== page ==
The regulation will ban any further registration in the EU of older jets that have been fitted with noise mufflers because they are noisier than aircraft built to modern specifications as well as more polluting, the Commission says. Third party countries will still be entitled to use hushkitted aircraft after May 2002, if they were operating in the EU until the start of this month. Unlike the EU, the USA has many aircraft of this kind which its companies are likely to want to sell off second hand in coming years.
The trans-Atlantic dispute has come about because the USA claims the EU regulation is a trade barrier which would restrict the market for US-made equipment, rather than a genuine environmental measure. The US Congress is threatening to ban the supersonic jet Concorde from landing in the USA as retaliation if the EU regulation goes ahead.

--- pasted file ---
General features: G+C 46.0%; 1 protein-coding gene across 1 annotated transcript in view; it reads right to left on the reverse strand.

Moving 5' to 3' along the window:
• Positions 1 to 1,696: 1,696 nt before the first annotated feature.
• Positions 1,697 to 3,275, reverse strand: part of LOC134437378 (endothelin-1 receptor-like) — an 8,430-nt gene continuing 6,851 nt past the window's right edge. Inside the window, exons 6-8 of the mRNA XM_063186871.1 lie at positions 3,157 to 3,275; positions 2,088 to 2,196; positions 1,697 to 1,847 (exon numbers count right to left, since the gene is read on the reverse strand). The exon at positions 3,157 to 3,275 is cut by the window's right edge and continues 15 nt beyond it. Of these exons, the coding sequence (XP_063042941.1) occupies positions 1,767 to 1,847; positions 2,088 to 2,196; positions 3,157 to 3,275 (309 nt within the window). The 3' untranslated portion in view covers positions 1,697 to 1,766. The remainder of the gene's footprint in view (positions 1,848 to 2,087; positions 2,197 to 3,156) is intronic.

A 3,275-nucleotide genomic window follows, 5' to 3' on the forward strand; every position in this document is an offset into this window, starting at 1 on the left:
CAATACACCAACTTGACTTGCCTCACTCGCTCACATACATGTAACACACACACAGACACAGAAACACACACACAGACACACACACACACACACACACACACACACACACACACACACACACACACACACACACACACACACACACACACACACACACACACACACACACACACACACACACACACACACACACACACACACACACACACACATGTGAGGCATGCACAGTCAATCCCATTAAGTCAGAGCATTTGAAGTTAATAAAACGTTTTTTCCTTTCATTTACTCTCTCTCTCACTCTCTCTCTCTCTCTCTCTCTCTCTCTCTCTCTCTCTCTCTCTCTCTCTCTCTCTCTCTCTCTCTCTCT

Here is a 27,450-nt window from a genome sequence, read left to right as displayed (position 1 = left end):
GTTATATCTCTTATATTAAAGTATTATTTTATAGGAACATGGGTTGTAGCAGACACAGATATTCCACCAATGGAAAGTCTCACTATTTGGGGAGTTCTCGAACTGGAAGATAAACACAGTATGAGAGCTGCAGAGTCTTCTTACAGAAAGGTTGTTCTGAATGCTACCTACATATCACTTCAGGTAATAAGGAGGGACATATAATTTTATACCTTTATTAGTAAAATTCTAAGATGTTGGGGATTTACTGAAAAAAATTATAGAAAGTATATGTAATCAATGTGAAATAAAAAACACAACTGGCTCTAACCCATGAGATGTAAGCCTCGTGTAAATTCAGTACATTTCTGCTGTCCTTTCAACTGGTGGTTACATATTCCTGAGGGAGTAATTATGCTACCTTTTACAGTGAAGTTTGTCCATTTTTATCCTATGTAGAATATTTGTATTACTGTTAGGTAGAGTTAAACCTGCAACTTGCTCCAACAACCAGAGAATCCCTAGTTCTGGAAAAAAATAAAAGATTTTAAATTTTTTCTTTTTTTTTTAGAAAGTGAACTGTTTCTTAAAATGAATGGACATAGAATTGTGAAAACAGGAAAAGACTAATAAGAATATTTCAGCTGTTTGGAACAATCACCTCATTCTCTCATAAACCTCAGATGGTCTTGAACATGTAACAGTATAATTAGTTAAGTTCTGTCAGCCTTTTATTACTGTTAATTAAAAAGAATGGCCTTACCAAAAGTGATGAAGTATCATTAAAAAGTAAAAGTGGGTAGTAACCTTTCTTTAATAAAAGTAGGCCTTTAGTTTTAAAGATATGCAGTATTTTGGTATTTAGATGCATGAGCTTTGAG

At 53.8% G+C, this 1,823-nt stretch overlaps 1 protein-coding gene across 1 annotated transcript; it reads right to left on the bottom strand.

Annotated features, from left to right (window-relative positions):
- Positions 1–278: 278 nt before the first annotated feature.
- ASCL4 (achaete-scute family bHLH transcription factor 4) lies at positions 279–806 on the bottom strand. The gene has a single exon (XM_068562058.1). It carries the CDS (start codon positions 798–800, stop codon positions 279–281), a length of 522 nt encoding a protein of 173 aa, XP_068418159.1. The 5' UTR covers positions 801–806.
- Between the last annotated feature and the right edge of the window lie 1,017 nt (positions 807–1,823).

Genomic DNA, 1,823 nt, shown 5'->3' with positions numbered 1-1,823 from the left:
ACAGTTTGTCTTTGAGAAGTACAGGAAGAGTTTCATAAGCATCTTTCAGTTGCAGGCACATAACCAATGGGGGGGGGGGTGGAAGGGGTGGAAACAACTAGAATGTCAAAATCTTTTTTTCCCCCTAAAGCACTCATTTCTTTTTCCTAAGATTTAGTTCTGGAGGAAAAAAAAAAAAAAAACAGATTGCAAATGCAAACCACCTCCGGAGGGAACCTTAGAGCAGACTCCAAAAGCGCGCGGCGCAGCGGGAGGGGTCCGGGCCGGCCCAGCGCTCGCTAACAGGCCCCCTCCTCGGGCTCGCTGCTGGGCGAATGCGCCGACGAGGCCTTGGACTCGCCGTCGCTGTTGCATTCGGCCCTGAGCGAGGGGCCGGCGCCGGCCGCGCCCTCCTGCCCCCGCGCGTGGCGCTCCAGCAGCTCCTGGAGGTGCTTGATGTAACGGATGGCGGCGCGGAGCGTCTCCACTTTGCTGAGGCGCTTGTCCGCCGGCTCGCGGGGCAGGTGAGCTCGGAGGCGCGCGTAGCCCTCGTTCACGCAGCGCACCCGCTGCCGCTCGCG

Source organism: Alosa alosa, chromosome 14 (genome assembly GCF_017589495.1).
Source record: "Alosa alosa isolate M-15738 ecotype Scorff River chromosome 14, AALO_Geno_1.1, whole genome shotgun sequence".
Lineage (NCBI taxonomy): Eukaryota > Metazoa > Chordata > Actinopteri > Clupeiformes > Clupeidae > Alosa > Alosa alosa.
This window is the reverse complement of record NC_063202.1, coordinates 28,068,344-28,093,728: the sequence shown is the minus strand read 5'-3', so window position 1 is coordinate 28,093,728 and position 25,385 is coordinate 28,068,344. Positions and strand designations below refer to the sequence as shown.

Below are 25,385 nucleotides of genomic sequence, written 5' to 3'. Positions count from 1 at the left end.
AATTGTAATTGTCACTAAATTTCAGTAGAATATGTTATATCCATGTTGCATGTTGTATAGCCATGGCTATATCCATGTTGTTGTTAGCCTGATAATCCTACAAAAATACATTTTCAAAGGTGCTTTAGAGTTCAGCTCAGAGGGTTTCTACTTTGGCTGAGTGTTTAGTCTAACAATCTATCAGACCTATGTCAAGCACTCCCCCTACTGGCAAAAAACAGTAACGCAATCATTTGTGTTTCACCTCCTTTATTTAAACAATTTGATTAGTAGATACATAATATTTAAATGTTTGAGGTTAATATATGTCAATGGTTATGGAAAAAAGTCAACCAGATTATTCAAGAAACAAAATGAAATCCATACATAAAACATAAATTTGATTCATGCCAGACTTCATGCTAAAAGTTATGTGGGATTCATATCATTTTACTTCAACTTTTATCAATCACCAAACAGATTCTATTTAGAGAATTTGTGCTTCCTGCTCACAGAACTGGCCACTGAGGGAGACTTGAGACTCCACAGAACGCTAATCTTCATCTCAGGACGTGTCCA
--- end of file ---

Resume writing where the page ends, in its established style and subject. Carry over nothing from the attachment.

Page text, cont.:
Mr Kinnock told the committee that he had made it clear the regulation could not be substantively amended because it had already passed through the legislative process. He said discussions with American negotiators would continue, however, to see if any acceptable technical changes could be made to the regulation once in force. At the same time both parties agreed to work together to get new stricter aircraft noise standards agreed by the international aviation body ICAO.
Warning the US not to take unilateral action against the EU, Mr Kinnock said that a ban on Concorde would be in breach of World Trade Organisation rules. "That kind of measure can provoke reactions - both formal and informal - and I don't think anyone wants to see that kind of spiral start," he told ENDS Daily.
European Commission, tel: +32 2 295 1111.
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